We agree with Pedersen that the Richmond ordinance must be narrowly construed to proscribe the solicitation of only those acts which, if consummated, would constitute criminal offenses. If a statute can be made constitutionally definite by a reasonable construction, the court is under a duty to give it that construction. United States v. Harriss, 347 U.S. 612, 618 (1954); Thomes v. Commonwealth, 355 Mass. 203, 207, 243 N.E.2d 821, 824 (1969). It would be illogical and untenable to make solicitation of a non-criminal act a criminal offense. We will follow the common law principle that the acts encompassed by the solicitation ordinance must be criminal in nature. See District of Columbia v. Garcia, 335 A.2d 217, 221 (D.C.), cert. denied, 423 U.S. 894 (1975); Riley v. United States, 298 A.2d 228, 230-31 (D.C.), cert. denied, 414 U.S. 840 (1973); Cherry v. State, 18 Md. App. 252, 306 A.2d 634 (1973).
Pedersen concedes that this restrictive interpretation will defeat his due process attack on the constitutionality of the ordinance to the extent that the definition and scope of the crimes solicited are specific and constitutional. The ordinance is concerned with the solicitation of sexual acts which are crimes, and, in respect to Pedersen, since prostitution is not involved, solicitation of a crime that is "lewd, lascivious, or indecent. . . ." These words have meanings that are generally understood. We have defined "lascivious" to mean "a state of mind that is eager for sexual indulgence, desirous of inciting to lust or of inciting sexual desire and appetite". McKeon v. Commonwealth, 211 Va. 24, 27, 175 S.E.2d 282, 284 (1970). "Lewd" is a synonym of "lascivious" and "indecent". Webster's Third New International Dictionary, 1301 (1969). As used in the ordinance, the terms refer to sexual conduct that is contrary to community standards of morality. See Everett and Wright v. Commonwealth, 214 Va. 325, 327, 200 S.E.2d 564, 566 (1973). An act of sodomy, made unlawful by Code Sec. 18.2-361, is one within the purview of the ordinance.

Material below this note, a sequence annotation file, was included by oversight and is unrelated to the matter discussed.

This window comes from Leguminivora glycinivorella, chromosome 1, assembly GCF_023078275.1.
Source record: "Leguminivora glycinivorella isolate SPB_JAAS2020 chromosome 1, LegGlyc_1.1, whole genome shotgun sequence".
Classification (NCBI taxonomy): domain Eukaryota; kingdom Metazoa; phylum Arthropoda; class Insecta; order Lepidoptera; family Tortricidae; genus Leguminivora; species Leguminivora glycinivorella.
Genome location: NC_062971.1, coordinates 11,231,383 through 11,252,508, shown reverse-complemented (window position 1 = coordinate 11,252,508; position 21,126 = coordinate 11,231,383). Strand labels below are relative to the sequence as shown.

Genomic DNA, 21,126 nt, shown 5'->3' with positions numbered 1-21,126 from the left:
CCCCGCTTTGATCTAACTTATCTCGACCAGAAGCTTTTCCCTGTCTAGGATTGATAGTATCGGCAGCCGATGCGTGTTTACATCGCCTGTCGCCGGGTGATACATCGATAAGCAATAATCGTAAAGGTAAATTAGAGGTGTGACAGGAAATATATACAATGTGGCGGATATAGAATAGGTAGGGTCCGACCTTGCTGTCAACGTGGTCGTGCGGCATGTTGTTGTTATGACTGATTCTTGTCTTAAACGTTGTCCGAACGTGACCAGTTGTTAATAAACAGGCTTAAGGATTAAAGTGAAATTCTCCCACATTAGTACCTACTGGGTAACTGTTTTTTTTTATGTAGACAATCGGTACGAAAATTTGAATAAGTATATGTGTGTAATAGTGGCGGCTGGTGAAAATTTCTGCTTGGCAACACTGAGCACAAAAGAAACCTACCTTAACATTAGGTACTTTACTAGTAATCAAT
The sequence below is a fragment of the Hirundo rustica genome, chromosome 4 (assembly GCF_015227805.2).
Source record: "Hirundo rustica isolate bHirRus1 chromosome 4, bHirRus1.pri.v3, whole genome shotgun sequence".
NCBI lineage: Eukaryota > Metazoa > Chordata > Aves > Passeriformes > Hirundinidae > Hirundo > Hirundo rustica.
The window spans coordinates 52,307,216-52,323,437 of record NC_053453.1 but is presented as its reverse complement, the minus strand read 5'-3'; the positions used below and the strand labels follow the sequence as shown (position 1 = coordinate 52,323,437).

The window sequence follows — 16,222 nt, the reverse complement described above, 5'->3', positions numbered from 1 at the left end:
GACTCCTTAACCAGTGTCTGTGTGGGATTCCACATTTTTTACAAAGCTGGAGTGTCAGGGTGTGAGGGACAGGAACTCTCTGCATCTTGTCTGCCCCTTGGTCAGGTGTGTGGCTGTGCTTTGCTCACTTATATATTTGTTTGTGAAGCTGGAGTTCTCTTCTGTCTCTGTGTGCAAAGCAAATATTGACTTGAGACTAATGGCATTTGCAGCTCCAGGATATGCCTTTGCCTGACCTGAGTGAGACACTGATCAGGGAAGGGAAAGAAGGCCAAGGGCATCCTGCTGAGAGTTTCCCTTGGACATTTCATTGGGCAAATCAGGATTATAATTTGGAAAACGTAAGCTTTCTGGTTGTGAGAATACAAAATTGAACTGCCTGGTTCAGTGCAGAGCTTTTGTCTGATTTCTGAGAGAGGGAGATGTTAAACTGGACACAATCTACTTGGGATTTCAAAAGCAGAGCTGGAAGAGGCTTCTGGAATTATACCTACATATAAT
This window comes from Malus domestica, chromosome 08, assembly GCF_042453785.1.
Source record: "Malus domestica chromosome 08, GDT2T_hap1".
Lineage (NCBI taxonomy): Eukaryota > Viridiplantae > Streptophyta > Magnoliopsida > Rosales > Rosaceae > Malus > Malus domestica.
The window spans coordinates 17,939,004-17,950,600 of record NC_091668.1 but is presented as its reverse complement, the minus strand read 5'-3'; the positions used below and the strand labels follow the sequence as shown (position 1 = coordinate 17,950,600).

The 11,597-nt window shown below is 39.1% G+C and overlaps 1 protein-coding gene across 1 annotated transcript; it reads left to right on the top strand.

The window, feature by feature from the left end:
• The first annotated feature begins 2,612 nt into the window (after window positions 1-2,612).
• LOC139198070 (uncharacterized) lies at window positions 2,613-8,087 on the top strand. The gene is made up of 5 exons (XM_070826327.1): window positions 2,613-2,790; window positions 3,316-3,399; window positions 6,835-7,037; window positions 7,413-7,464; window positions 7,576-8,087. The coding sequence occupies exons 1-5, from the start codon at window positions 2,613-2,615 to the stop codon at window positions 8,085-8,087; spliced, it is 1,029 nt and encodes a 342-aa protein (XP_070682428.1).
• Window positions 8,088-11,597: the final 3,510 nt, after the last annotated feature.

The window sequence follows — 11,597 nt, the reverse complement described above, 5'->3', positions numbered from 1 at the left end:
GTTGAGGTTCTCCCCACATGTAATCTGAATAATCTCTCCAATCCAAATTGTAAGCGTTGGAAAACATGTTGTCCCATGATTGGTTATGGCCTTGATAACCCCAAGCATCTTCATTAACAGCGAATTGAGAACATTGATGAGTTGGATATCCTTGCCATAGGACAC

Code Sec. 18.2-361 provides in pertinent part:
If any person shall . . . carnally know any male or female person by the anus or by or with the mouth, or voluntarily submit to such carnal knowledge, he or she shall be guilty of a Class 6 felony.
An ordinance is void for vagueness if it fails to give a reasonably intelligent person fair notice that his contemplated conduct is forbidden. Flannery v. City of Norfolk, 216 Va. 362, 366, 218 S.E.2d 730, 733 (1975), appeal dismissed, 424 U.S. 936 (1976). A person of even limited intelligence is on notice from the provisions of Sec. 22-34.1 that solicitation of sodomy is thereby forbidden. The vagueness argument, therefore, fails.